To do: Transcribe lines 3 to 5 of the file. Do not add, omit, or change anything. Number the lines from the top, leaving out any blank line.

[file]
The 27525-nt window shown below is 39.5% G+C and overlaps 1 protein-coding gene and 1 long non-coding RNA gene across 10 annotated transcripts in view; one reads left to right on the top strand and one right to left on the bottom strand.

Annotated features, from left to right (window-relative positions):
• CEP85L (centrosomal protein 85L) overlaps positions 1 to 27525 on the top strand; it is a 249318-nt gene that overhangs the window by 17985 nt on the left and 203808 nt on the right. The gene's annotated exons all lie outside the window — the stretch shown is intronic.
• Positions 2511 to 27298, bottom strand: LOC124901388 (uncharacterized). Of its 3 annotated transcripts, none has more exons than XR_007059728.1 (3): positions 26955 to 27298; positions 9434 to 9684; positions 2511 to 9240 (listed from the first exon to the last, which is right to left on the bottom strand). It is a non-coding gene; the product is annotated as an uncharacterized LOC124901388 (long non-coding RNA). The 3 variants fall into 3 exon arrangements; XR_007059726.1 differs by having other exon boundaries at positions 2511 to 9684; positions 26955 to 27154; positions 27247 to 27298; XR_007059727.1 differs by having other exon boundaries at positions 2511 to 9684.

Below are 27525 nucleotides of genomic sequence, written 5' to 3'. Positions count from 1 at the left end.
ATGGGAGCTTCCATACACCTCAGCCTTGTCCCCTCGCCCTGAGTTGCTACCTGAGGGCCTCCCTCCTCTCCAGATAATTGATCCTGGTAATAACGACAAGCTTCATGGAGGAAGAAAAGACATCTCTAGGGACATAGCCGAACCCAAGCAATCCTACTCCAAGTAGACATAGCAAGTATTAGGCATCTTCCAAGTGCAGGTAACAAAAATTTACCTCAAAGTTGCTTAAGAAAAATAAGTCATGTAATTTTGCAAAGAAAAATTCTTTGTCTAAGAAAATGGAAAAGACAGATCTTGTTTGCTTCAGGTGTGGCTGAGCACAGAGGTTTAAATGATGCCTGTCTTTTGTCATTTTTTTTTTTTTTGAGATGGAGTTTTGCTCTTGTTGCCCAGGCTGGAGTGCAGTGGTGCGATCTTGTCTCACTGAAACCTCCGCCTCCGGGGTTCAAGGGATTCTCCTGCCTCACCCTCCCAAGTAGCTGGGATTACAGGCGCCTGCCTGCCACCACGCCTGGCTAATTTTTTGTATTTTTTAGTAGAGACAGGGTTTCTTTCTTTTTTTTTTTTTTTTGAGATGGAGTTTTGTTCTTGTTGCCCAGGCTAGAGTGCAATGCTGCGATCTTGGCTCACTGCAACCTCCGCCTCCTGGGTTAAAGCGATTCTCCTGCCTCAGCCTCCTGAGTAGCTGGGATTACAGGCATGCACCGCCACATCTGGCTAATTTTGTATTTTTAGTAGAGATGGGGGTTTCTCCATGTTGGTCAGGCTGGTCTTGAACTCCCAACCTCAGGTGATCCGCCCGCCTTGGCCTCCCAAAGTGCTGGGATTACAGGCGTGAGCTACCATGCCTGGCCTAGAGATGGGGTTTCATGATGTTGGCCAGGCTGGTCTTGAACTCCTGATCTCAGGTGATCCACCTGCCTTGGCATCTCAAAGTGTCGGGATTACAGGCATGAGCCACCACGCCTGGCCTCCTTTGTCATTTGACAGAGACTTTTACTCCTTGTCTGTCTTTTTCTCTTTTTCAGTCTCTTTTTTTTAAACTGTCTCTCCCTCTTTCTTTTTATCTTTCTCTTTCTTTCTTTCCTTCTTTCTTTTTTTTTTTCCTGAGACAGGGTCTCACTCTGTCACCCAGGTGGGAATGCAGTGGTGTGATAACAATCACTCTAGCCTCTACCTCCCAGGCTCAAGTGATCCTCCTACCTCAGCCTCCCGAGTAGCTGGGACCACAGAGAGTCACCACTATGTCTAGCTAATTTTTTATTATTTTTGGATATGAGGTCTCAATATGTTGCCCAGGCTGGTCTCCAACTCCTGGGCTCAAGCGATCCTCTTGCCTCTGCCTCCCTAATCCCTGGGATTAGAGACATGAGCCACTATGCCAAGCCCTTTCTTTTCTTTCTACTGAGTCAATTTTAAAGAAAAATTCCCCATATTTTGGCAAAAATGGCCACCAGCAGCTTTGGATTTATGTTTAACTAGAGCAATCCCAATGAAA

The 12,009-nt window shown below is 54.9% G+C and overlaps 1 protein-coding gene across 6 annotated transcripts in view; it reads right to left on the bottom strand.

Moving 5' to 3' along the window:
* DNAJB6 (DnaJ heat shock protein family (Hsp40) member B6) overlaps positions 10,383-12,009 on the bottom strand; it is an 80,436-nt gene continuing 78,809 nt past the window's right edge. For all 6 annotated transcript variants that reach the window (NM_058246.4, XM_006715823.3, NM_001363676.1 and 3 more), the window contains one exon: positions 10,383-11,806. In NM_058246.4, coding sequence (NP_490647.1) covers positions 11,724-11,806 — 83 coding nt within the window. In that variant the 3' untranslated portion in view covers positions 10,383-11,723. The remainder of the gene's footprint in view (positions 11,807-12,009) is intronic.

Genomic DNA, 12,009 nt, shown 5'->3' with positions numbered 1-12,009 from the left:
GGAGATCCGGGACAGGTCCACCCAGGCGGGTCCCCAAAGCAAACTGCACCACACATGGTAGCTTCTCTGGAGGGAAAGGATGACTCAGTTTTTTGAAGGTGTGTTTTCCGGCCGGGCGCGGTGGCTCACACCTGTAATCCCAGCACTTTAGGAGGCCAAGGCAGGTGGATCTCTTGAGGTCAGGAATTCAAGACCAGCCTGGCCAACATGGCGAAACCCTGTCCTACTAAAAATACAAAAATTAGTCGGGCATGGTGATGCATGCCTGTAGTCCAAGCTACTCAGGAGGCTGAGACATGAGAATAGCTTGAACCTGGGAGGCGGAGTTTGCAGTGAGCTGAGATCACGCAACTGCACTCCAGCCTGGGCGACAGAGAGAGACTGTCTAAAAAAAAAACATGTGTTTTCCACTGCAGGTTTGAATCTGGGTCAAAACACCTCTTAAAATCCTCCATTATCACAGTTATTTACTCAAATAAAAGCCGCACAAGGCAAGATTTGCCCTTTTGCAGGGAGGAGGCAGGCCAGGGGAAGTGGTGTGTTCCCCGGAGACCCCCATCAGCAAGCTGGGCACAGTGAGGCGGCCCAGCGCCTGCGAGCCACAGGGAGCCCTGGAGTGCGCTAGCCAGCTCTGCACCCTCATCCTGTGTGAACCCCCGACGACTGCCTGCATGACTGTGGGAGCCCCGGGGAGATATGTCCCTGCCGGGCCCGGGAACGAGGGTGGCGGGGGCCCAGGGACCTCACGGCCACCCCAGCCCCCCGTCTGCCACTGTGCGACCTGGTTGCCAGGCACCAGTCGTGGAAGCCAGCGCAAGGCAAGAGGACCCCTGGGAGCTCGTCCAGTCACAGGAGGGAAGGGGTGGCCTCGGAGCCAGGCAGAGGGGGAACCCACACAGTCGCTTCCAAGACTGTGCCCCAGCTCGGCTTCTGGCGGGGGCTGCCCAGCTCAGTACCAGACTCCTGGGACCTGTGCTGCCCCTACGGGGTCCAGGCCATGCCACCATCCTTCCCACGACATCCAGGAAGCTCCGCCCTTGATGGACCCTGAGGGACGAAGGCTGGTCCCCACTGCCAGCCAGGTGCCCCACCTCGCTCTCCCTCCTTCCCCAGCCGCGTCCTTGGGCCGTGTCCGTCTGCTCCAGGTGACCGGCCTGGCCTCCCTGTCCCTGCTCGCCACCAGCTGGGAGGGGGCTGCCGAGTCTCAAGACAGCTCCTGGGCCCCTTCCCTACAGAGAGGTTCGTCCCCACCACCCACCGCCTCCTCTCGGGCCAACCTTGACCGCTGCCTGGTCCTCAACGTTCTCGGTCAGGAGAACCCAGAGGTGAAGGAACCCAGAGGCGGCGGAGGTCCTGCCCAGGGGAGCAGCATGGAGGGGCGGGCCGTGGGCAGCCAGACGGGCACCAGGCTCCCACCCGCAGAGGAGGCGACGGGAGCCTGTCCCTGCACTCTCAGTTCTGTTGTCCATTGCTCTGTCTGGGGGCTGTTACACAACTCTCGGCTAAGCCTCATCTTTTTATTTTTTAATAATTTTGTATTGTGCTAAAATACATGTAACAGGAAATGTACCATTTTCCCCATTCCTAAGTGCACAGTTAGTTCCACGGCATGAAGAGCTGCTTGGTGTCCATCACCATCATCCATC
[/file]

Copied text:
• CEP85L (centrosomal protein 85L) overlaps positions 1 to 27525 on the top strand; it is a 249318-nt gene that overhangs the window by 17985 nt on the left and 203808 nt on the right. The gene's annotated exons all lie outside the window — the stretch shown is intronic.
• Positions 2511 to 27298, bottom strand: LOC124901388 (uncharacterized). Of its 3 annotated transcripts, none has more exons than XR_007059728.1 (3): positions 26955 to 27298; positions 9434 to 9684; positions 2511 to 9240 (listed from the first exon to the last, which is right to left on the bottom strand). It is a non-coding gene; the product is annotated as an uncharacterized LOC124901388 (long non-coding RNA). The 3 variants fall into 3 exon arrangements; XR_007059726.1 differs by having other exon boundaries at positions 2511 to 9684; positions 26955 to 27154; positions 27247 to 27298; XR_007059727.1 differs by having other exon boundaries at positions 2511 to 9684.

Below are 27525 nucleotides of genomic sequence, written 5' to 3'. Positions count from 1 at the left end.